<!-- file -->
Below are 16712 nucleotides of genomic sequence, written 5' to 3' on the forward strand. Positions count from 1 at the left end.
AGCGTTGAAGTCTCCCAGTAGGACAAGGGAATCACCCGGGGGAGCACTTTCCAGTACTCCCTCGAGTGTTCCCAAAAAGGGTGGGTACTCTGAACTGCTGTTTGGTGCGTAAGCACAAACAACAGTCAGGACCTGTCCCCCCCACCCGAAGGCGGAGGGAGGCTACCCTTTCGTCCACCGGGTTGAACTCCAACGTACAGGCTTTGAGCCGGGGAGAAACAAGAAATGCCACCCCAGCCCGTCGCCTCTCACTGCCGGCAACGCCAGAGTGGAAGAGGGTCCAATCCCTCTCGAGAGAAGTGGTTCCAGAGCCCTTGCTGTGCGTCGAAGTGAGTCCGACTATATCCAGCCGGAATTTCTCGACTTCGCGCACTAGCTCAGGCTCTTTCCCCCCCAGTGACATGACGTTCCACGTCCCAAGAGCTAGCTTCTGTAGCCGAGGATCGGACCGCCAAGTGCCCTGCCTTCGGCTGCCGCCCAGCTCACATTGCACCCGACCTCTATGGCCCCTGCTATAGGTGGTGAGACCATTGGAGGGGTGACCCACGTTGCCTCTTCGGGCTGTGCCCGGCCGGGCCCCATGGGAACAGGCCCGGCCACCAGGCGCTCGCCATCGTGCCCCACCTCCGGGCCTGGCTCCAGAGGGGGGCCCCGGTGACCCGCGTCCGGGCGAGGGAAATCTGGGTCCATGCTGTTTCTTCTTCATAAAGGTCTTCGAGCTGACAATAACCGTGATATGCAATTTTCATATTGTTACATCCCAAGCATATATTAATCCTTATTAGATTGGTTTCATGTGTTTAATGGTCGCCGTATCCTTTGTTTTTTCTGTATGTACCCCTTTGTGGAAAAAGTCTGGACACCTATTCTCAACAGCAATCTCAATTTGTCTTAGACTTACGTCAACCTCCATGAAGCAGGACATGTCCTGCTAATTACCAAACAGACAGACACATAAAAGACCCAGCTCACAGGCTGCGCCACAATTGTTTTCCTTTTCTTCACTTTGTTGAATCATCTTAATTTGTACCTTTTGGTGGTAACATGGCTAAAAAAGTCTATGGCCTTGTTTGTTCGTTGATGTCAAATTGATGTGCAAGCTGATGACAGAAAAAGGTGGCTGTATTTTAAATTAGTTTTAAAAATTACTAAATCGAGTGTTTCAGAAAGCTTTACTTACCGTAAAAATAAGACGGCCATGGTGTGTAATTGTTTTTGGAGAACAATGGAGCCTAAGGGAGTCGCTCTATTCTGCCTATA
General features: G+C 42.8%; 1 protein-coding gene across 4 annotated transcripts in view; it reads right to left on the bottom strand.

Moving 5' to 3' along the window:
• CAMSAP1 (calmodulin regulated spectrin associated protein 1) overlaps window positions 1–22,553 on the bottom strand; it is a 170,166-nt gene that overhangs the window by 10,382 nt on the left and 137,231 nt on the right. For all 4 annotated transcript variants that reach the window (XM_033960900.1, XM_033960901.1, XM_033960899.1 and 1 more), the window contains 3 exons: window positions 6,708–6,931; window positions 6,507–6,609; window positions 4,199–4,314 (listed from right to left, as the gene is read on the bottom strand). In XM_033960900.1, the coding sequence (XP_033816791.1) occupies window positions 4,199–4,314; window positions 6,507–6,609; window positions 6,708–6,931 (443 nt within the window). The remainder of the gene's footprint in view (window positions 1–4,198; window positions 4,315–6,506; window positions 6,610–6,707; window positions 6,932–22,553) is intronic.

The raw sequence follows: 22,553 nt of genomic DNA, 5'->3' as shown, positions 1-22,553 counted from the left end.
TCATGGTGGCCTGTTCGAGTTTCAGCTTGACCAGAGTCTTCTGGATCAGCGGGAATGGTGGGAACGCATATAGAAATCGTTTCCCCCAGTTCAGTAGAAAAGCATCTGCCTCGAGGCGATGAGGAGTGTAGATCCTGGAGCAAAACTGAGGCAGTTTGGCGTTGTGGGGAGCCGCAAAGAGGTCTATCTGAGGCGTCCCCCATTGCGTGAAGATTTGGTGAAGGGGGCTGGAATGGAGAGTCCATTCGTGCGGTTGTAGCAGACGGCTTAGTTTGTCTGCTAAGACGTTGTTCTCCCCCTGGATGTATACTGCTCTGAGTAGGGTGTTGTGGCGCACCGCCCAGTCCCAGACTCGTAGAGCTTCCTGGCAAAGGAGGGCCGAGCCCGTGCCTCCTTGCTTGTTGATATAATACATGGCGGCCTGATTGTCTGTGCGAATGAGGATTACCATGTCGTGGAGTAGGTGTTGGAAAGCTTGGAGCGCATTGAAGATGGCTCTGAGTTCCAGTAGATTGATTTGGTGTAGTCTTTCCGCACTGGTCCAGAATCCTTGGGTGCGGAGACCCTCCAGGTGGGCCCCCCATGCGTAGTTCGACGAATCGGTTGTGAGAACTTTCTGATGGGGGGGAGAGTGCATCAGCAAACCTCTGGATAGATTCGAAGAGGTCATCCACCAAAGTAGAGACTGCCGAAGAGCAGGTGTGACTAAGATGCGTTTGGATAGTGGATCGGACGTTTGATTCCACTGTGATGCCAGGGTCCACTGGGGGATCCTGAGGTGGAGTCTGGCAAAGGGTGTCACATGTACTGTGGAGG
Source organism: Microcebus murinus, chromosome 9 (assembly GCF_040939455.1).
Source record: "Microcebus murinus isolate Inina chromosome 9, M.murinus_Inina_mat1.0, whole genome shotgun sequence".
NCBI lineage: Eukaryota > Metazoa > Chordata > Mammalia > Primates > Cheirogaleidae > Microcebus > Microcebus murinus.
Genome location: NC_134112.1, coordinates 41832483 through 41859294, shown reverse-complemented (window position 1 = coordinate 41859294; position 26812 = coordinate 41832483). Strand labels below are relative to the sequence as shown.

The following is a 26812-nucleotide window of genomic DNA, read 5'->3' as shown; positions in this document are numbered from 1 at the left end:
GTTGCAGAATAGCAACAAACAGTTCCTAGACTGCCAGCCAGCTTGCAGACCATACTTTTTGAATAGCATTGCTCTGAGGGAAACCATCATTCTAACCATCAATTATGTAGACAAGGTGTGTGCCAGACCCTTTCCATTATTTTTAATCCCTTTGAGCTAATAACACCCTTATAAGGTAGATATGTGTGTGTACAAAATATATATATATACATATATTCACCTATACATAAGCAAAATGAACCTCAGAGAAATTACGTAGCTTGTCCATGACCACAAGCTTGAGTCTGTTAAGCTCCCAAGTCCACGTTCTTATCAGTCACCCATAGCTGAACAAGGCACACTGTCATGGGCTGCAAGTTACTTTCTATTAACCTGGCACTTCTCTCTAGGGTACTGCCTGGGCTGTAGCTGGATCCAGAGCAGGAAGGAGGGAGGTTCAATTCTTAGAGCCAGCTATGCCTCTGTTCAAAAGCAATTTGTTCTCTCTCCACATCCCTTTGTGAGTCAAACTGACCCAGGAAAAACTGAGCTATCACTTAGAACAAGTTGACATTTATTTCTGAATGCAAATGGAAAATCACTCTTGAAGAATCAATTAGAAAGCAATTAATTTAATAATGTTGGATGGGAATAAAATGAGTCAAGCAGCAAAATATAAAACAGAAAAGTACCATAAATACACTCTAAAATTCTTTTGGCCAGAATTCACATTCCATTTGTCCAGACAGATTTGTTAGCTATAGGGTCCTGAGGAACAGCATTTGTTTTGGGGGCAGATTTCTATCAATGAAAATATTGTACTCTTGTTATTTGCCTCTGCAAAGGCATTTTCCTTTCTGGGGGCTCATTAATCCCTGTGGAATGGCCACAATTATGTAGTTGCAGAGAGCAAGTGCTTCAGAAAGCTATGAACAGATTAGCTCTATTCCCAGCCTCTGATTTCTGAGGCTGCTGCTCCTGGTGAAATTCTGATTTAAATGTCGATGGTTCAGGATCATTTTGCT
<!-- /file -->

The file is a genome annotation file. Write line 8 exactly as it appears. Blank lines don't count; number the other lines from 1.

Source organism: Microcebus murinus, chromosome 9 (assembly GCF_040939455.1).